"Pencils down," said Liz Harris, who not only administers auditions but is one of the co-executive producers of Millionaire. My audition number was 127. Easy to remember. (December 7th, Pearl Harbor Day.)
As I flashed back to middle school basketball tryouts, Harris began calling numbers in no real order. I didn't have a great feel for how I'd done on the test, so when she said "127," it felt like I'd hit a number at the roulette table, more like winning something than earning it.
Our new, pared-down group, roughly 20 of us, was taken to a second, smaller room where we waited for phase two, the interview. Questions were pretty predictable: "What would you do with a million dollars if you won ... Tell me something about yourself that would surprise me..." It was a personality search.
I told the interviewer stories about my successful skydiving adventures when I was younger and my unsuccessful snow skiing disaster more recently. Think agony of defeat on Wide World of Sports (Vinko Bogataj. Yugoslav ski jumper. YouTube it, kids). The moral, I concluded, was that jumping out of an airplane was safer than skiing down a mountain. The producer laughed, cringed and then asked me to sign some forms giving permission to put me on TV. I'd made it to the final round. Up next, cue dramatic music, the on-camera test.
For non-disclosure reasons, I can't reveal the questions I was asked, but I got them correct and handled myself well enough to earn a spot on the show. But it took awhile. The waiting is the hardest part, Tom Petty (1981, from the album Hard Promises).
The phone call
My phone rang a full six weeks after the audition. Could I be in Las Vegas in 10 days? Yes. Could I supply my own travel and accommodations? Yes. Could I find someone to be my "plus-1 lifeline?" Hope so. Can that person come to Vegas, too? Uhhh, that's really soon.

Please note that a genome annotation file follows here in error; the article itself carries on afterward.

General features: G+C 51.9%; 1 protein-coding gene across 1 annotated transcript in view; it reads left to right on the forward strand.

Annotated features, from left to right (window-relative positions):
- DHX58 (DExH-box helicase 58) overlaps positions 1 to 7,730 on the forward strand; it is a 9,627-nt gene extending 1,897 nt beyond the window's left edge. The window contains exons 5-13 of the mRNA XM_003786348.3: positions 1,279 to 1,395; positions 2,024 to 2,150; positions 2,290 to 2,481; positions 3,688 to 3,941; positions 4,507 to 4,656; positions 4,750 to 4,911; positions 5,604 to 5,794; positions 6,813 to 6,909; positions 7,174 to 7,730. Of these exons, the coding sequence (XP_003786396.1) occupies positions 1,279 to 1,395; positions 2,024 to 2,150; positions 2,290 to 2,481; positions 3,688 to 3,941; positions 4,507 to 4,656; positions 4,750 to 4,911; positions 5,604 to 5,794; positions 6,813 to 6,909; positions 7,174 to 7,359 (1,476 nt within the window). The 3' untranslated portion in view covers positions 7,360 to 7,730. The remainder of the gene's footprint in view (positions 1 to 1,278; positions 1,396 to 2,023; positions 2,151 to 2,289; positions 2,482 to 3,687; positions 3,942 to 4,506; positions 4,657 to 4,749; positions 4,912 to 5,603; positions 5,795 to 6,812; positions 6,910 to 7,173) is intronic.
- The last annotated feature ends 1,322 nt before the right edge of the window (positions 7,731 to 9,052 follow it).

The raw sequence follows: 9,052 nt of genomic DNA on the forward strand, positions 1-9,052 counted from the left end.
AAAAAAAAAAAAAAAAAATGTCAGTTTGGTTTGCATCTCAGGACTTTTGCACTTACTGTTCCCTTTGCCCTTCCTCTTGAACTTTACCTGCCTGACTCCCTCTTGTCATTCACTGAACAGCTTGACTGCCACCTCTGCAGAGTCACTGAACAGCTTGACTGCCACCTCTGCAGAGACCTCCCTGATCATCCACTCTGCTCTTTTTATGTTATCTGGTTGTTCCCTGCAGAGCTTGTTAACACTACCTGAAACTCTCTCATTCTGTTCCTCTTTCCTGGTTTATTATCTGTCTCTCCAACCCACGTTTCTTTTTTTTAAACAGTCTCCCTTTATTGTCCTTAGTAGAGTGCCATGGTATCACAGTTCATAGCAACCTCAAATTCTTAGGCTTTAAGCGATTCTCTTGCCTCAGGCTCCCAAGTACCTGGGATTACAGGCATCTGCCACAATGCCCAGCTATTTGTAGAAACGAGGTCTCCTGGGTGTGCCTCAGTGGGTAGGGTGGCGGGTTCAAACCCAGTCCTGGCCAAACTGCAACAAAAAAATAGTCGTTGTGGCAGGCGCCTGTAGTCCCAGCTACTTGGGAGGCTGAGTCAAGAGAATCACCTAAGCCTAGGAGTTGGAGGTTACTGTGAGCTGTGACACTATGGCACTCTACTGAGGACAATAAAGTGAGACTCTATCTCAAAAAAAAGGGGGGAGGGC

It was a lot to process. The email I was sent was even more overwhelming. It had six attached documents requiring signatures and initials. And there were rules. Lots of rules. Rules about how the game is played: 14 correct answers to win a million dollars. About how prizes are paid out: not until 30 days after your show airs -- but if you win $1,000,000, you get $250,000 up front with the remainder paid out over 20 years. About wardrobe requirements: pictures of three possible outfits must be emailed to the producer for prior approval. And rules about non-disclosure, something they take very seriously.
Let's face it, for a chance to win money, I'll sign almost anything. It's the American way.
For months after I was back from Vegas, I couldn't say much. Friends asked me how I did. "Not allowed to say," I'd dutifully answer. "Not until after the show airs. Non-disclosure agreements, rules, lawyers. You understand."
Friends have also congratulated me for doing such a fun thing. "Sort of," I say. I can scratch it off my bucket list, which is great, but it was a tough process, both time-consuming and stressful. But hey, it's a TV game show and games are fun. And being on TV is fun. Unless you have scopophobia.
It's a thing. Look it up. I did.
Joel Grunberger is a sports television producer and freelance writer from Irving. Follow him on Twitter at @JoelGrunberger.